Why haven’t you Or Mana Posted the whole Quote from Devoy? She Obviously states that it is Racist without the simpleness of the word.

    “This is not particularly clever and many will find it hurtful and offensive. The worst aspect, in my opinion, is that it stigmatises efforts to address the situation that sees too many of our children living in poverty,”.

    “Beyond that, it is glaringly obvious that the cartoon portrays Maori or Pacific as the butt of its attempted humour. Using such negative stereotypes in this way is insulting and derogatory in the extreme.”

    VA:F [1.9.22_1171]
    Rating: +12 (from 18 votes)
  6. Maurice says:

    So will we see rape jokes from Cartoonist Al Nisbet soon?

    VA:F [1.9.22_1171]
    Rating: -1 (from 13 votes)
    • andyS says:

      Yesterday there was a radio piece on Facebook censorship. The pages they were censoring were *really* offensive, e.g images of women being beaten up for fun, sick jokes about beating up you wife or girlfriend.

      If we find everything offensive, then to me it seems to dilute what is actually offensive

      Personally, these cartoons are on the edge; hardly in that Facebook league though.

      VA:F [1.9.22_1171]
      Rating: -1 (from 7 votes)
      • Or, it’s just that “images of women being beaten up for fun, sick jokes about beating up you wife or girlfriend” actually are offensive…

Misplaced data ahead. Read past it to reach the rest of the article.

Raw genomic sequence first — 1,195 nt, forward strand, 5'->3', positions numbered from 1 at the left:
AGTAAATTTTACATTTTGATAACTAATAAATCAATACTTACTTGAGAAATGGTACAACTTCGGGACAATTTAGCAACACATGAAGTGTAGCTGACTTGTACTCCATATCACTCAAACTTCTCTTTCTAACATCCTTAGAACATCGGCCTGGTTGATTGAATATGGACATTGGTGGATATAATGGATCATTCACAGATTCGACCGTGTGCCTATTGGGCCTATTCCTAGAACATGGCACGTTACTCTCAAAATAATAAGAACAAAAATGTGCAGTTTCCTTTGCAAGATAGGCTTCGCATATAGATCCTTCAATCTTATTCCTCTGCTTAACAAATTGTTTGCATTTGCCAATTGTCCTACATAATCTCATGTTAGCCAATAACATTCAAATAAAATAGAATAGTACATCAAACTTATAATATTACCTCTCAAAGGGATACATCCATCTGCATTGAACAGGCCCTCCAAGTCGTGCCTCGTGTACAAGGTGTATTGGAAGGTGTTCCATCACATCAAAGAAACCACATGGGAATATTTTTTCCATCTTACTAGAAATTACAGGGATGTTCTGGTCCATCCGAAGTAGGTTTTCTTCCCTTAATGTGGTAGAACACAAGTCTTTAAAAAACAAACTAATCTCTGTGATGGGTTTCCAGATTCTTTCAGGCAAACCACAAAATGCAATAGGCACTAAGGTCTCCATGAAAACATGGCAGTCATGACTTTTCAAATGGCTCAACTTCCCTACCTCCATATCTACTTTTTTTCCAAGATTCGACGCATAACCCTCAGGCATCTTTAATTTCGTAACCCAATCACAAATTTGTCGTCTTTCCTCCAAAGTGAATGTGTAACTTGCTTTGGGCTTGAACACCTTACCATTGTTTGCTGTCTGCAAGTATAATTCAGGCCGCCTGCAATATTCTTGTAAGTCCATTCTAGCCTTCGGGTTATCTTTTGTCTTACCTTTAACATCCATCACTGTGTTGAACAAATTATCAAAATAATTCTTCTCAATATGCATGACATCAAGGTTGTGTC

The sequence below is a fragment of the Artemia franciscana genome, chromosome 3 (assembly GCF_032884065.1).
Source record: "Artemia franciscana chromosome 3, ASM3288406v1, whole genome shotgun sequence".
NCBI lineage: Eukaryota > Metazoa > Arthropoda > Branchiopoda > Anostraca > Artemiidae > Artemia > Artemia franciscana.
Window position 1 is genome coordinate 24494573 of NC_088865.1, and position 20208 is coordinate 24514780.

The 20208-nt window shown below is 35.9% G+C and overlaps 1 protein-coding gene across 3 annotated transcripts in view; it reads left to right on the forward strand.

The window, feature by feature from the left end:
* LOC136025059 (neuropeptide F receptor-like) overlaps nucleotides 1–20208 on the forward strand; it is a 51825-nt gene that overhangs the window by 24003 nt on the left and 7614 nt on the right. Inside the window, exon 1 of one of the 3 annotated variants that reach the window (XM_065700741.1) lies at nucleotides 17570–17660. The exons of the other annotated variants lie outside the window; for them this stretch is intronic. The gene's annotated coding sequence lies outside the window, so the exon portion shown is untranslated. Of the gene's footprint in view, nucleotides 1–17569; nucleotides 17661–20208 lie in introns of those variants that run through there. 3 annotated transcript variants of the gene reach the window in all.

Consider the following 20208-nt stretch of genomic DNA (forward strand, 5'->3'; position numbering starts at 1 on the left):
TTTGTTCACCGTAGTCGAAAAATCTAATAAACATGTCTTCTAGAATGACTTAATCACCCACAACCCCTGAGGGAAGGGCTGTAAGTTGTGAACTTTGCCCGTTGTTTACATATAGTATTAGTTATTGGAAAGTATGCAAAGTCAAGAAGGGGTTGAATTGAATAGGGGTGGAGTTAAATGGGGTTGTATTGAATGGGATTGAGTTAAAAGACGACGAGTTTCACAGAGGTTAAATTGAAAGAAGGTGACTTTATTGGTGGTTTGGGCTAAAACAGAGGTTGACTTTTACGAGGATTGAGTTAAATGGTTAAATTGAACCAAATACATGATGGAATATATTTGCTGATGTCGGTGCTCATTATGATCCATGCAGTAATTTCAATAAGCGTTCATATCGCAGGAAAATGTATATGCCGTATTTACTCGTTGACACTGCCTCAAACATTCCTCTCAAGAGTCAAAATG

VN:F [1.9.22_1171]
        Rating: 0 (from 2 votes)
  7. Michael Cosgrove says:

    To me the root of the problem is that kiwis don’t want to believe that there is poverty in God’s own country and if there is its the poor people who are to blame.

    VA:F [1.9.22_1171]
    Rating: +18 (from 28 votes)
  8. Costa says:

    This woolly headed political correctness is part of the problem and , in the UK for instance , has led to laws banning public figures speaking out against islam ! Absolute dick!!

    VA:F [1.9.22_1171]
    Rating: 0 (from 20 votes)
    • Troy says:

      So protecting the underprivileged from the attempt at humour made by a seemingly responsible body is bad? Are we protecting freedom of expression or freedom to oppress?

      VA:F [1.9.22_1171]
      Rating: 0 (from 6 votes)
  9. Quentin says:

    Not trying to argue about it (not at the moment, anyway), but can you please provide a source for this? I would be interested to know if this is accurate, and if it is, I’ll have something else to be appalled at.

    “We can’t afford $100m per year to feed the poorest children, but we do have $400m to give away each year in tax cuts to the wealthiest. “

    VA:F [1.9.22_1171]
    Rating: +4 (from 8 votes)
  10. Grambo says:

    Here’s a test:

    >If you don’t think it’s racist, you are part of the problem.

    Rather all-or-nothing bigoted intolerance, I’d say. Not to mention immature.

    VA:F [1.9.22_1171]
    Rating: +5 (from 23 votes)
  11. Countryboy says:

    I know ! Lets kick the banks , money lenders , insurance company’s , lawyers , accountants and foreign owned corporations out of NZ and see if that removes poverty and feeds kids ? Lets close our borders to all but funky , clever , creative , romantic , beautiful people . Lets let in pot smokers and deport alcoholics ? Who owns a good sized rocket ? Lets send all those suit wearing creeps to the moon . The dark side too . We don’t want them to ruin a moon lit stroll . I say pelt all grey German cars with excrement . If not your own , then try cow , sheep or pig dung . I’m sure they’d enjoy taking part . For those of you with decent arm muscles , why throw a whole cow ! Kiwis need to learn to say ‘ Fuck Off ‘ more and ‘ Aww , poor me ‘ less .

    VA:F [1.9.22_1171]
    Rating: -7 (from 19 votes)
    • V says:

      As a Kiwi, I’m quite happy to take your advice and say “Fuck Off” to Al Nisbet and anyone who thinks his racist bullshit is acceptable.

      That’s what you meant, right?